What Happens Now To Twitter Purchase After Judge Rules Elon Musk’s $55-Billion Tesla Pay Void?

In a recent derivative lawsuit against Tesla, Inc. (NASDAQ: TSLA), a stockholder plaintiff has successfully argued that Elon Musk, the world’s richest person, was overpaid through an exorbitant performance-based equity-compensation plan. The post-trial decision holds that Tesla’s directors breached their fiduciary duties in approving Musk’s compensation, raising questions about the fairness and transparency of the process.

The compensation plan in question is unprecedented in scale, offering Musk the opportunity to secure 12 tranches of options, each representing 1% of Tesla’s total outstanding shares as of January 21, 2018. To vest a tranche, Tesla’s market capitalization must increase by $50 billion, coupled with the achievement of either an adjusted EBITDA target or a revenue target in four consecutive fiscal quarters. With a maximum value of $55.8 billion, the plan was the largest potential compensation package ever observed in public markets.

The court’s decision asserts that the compensation plan is subject to review under the entire fairness standard, highlighting unique risks inherent in transactions involving a corporation’s controlling stockholder. The plaintiff argues that Musk’s extensive influence over Tesla, with a 21.9% equity stake and key corporate positions, qualifies the plan as a conflicted-controller transaction.

Delaware courts, in the past, have sidestepped definitively determining Musk’s control over Tesla, but this decision breaks new ground by acknowledging Musk’s significant sway over the company. The plaintiff’s victory shifts the burden of proof to the defendants, who failed to demonstrate the entire fairness of the compensation plan.

The court’s scrutiny extends to the flawed process leading to the plan’s approval. Musk’s close ties with negotiating parties, including a 15-year relationship with the compensation committee chair, Ira Ehrenpreis, raised concerns about the lack of meaningful negotiation. The committee’s reliance on Musk-associated individuals, such as General Counsel Todd Maron, further tainted the process.

Defendants attempted to defend the compensation plan by highlighting certain features as concessions, including a five-year holding period and an M&A adjustment. However, the court found these arguments unconvincing, emphasizing the absence of substantive negotiation and Musk’s unilateral control over the process timing.

The price analysis also came under scrutiny, with the court dismissing the “6% for $600 billion” argument as inadequate. Musk’s existing ownership stake gave him a substantial incentive to drive transformative growth, making the plan unnecessary for Tesla’s goals. The defendants failed to prove the ambitious nature of the milestones or justify the plan’s exceptionalism compared to private equity compensation plans.

The Twitter/X angle

Back in 2022 when Musk was tugging back and forth with his $44-billion Twitter takeover, financing the purchase was part of the whole brouhaha. After failing to secure enough margin loan commitments, the billionaire decided to go through the acquisition with much equity financing.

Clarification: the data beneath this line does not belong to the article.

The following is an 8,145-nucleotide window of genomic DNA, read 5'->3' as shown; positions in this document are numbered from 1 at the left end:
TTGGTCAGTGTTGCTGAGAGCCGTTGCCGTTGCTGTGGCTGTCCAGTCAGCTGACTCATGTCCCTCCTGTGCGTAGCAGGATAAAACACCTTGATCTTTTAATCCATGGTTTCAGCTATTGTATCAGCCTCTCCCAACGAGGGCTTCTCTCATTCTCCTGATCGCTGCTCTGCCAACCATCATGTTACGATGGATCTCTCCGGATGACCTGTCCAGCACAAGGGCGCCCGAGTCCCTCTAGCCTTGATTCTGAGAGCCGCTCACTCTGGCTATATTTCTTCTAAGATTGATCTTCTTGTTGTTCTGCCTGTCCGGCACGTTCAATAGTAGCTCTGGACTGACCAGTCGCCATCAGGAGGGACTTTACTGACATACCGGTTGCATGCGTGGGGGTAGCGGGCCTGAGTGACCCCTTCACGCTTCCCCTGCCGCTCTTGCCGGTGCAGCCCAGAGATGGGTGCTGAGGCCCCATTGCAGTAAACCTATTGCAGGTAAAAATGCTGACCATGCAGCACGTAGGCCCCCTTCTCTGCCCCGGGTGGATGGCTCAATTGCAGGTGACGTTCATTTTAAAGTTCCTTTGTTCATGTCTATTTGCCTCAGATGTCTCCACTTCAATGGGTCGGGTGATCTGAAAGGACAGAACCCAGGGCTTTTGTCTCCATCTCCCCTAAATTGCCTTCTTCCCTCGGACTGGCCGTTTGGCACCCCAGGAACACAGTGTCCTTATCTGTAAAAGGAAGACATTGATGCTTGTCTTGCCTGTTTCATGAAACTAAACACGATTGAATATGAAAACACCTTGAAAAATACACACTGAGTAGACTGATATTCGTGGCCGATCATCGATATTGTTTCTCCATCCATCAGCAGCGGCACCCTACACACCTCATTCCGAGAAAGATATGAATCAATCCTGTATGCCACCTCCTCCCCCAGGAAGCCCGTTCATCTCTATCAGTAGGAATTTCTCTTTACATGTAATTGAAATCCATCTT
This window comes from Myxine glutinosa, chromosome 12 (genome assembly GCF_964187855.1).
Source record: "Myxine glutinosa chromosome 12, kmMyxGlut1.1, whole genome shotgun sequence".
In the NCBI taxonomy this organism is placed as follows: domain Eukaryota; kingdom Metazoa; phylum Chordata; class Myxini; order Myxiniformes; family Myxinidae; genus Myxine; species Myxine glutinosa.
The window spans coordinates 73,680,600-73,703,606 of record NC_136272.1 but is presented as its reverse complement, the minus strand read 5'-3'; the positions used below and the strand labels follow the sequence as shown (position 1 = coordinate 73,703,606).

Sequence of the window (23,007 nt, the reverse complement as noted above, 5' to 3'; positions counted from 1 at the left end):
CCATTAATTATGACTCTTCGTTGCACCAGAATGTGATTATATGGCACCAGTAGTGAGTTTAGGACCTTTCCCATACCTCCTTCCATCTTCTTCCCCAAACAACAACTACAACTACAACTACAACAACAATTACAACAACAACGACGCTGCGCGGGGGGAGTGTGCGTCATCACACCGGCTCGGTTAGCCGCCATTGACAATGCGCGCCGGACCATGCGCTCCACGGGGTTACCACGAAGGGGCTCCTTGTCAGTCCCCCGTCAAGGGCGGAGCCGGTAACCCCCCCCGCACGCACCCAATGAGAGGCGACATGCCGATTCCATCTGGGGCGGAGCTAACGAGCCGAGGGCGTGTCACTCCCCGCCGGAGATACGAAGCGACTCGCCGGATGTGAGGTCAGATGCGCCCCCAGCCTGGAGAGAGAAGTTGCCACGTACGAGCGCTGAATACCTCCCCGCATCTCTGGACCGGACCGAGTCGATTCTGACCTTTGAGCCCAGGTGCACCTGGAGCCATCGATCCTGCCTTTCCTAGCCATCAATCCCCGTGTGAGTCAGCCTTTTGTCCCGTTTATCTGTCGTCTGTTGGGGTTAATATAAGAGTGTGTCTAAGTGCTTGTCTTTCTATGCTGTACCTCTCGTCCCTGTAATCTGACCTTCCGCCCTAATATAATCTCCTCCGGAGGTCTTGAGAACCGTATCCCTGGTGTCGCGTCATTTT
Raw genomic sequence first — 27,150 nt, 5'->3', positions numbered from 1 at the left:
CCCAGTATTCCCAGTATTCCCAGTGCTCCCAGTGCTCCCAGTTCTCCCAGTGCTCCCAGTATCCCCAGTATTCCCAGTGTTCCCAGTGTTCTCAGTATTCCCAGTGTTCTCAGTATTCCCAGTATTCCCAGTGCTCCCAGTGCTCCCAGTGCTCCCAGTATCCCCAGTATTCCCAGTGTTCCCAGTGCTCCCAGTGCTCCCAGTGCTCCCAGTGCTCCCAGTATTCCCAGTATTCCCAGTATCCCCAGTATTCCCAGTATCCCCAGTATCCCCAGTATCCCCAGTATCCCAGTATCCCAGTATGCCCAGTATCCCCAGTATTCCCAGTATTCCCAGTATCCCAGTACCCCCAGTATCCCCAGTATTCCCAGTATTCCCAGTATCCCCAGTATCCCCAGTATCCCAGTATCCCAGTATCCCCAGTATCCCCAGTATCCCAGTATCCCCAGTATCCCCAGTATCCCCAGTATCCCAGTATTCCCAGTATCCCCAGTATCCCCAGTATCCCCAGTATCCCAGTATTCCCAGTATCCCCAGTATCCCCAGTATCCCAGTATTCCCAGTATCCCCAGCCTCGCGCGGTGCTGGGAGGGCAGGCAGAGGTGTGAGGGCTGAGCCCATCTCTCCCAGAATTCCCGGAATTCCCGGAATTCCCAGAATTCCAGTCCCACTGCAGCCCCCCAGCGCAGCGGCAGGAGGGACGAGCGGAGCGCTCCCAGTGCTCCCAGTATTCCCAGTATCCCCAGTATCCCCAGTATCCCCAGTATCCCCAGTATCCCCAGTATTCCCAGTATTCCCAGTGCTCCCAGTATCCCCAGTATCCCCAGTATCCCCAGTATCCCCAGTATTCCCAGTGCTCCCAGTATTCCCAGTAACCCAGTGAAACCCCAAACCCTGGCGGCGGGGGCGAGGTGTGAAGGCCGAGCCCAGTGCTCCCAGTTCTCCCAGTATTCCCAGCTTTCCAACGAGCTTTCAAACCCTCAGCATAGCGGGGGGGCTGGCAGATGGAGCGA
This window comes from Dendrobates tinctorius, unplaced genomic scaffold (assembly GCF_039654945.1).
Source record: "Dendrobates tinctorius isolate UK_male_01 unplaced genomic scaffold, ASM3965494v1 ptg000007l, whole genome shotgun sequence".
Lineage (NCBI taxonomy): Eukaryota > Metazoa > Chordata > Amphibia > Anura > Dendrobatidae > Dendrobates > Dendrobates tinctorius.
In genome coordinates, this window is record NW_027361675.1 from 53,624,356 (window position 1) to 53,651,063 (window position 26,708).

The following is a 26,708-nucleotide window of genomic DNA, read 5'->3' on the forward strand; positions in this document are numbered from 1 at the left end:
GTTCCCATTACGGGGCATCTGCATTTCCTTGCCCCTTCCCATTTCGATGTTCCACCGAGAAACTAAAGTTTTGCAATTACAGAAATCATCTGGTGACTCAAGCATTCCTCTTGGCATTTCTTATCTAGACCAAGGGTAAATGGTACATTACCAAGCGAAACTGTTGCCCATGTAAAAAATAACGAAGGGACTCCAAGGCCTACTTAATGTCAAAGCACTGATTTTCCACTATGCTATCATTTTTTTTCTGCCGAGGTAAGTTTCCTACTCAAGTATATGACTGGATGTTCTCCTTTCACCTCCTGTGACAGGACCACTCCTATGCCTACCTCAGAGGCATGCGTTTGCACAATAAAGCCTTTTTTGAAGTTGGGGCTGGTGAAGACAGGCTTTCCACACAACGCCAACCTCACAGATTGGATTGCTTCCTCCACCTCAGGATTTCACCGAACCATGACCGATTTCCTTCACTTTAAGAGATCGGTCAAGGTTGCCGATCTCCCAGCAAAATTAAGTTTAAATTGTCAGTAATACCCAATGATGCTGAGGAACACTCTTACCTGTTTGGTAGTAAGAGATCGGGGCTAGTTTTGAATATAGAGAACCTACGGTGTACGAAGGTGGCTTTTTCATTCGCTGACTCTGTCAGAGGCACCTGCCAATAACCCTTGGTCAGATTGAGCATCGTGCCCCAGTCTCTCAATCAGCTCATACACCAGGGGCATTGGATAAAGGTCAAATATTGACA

Musk committed to providing $46.5 billion in equity and debt financing for the acquisition, covering both the $44 billion price tag and closing costs. Major banks, including Morgan Stanley and Bank of America Corp, pledged $13 billion in debt financing. Despite experts noting the firm commitments from the banks, constraining their ability to back out of the contract, potential significant losses loomed.

Musk’s $33.5 billion equity commitment involved his 9.6% Twitter stake valued at $4 billion and $7.1 billion secured from equity investors, such as Oracle Corp co-founder Larry Ellison and Saudi Prince Alwaleed bin Talal. This left Musk seeking an additional $22.4 billion to fulfill the equity financing aspect of the deal.

Musk also embarked on a series of Tesla share sales. In just three days within December 2022, he sold a total of 22 million shares, amounting to $3.58 billion. In November, Musk sold 19.5 million Tesla shares across three market days, generating cumulative gross proceeds of $3.9 billion. These transactions brought Musk’s total gross from selling Tesla shares since acquiring Twitter to approximately $7.4 billion.

It is worth noting that around a huge part of debt financing made to Musk personally to finance the acquisition is secured by his Tesla stock. It is quite unclear yet how the banks would be involved in this following the court’s decision to invalidated the Tesla chief’s record-breaking package.

In the final analysis, the court concluded that Musk’s self-driving process resulted in an unfair price for the compensation plan. The plaintiff now seeks rescission of Musk’s compensation plan, citing disclosure deficiencies and arguing that the court must act to rectify the fiduciary breach. While rescission is not an automatic result of disclosure deficiencies, the plaintiff contends it is the preferred remedy, as it can restore the parties to their pre-transaction position.

Information for this briefing was found via and the sources mentioned. The author has no securities or affiliations related to this organization. Not a recommendation to buy or sell. Always do additional research and consult a professional before purchasing a security. The author holds no licenses.

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